v5 - new year & a new site theme

After 3,240 days, I figured it was a good time for a good refresh. Recently I took some time to rebuild my site theme & after launching it, I'm excited to share it with you! In this post, learn about some of the things that went into the process.

After 3,240 days, I figured it was a good time for a good refresh. It was March 19, 2013 when I last did a significant user experience (UX) refresh to my site .

Back then, just over 1.5 months shy of 9 years ago, I relaunched the site not just with a new UX theme, but I re-platformed from a small open-source engine (.TEXT & SubText) to a more popular open-source CMS engine ( Orchard ).

Then, about 3 years ago in August 2019, I switched from Orchard to Hugo , a static site generator. At that time, I kept the theme so the changes were just under the covers. But ever since that move to Hugo, I’ve wanted to refresh the UX of my site. Because the β€œwork” projects always take up the most time, I kept putting it off. But if you’ve noticed over the last few months, I’ve been giving my site a lot more attention.

Over the last week, I took advantage of a little scheduled downtime to knock out the UX of the site. You’ll notice it looks very similar in many ways to my company site, . That’s intentional - I was sick of one site using one CSS framework (this site used Bootstrap) and different customizations than my company site. But now, they’re unified, and while it’s only been a few days, I’m loving it. In fact, I’m kicking myself for taking so long to do it after seeing how quickly I was able to knock it out.

New homepage

New homepage

I’ve come a long way with this site, since my very first post on September 2003. I consider this to be the fifth (5) version of the site:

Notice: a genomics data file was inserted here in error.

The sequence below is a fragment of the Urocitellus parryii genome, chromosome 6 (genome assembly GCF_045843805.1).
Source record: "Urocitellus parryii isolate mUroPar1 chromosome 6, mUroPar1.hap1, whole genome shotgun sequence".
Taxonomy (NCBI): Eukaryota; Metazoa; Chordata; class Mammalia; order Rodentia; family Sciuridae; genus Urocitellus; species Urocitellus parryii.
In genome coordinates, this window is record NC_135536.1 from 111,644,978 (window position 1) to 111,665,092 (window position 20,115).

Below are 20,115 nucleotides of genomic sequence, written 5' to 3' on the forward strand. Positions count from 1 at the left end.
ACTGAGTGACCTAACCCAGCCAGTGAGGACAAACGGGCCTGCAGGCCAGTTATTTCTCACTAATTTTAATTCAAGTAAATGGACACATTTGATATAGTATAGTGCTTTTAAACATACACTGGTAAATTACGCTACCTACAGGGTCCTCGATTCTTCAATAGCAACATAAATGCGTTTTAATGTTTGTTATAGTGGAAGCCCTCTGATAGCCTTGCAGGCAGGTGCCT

In this post, I’ll explain a bit more about the process.

Why do it?

I touched on a this question some in the introduction above πŸ‘†

While I was tired of the old look (it’s almost 9 years old!), I had some tangible reasons to do this. I publish content on a few different sites. From my podcast, the Microsoft Cloud Show , to my education business, Voitanos , when you’re jumping between platforms, it’s quite a context switch when the process is a little different on each one.

The UX elements used for things like callouts, quotes, and things like that were different across the two primary sites where I write (this one & the Voitanos’ blog ). This was made even more challenging because this site used the CSS library Bootstrap while Voitanos uses Tailwind CSS .

My life would be so much easier if I could standardize things across sites and use the same controls:

Info: Such as alert boxes like this
But it’s not just this alert box… I’ve also got..
Important: Sometimes they're good things...
Not all alerts are informational, but sometimes they’re good things!
Warning: Be careful...
I’ve got Warning alerts and…
Error: I said be careful!
… and even Error alerts! But that’s not all…

And quotes like this! Tailwind CSS rocks!

Andrew Connell
Andrew Connell
Developer & Chief Course Artisan, Voitanos LLC. | Microsoft MVP

My site also was in desperate need of some SEO love. The person I had help with the theme 9 years ago didn’t design with SEO in mind. Couple that with changes in the industry and Google’s search engine, and my poor site was way out of being current. I felt like I was strolling down the street with a pager, not a mobile phone!

Tailwind CSS & Tailwind UI to the rescue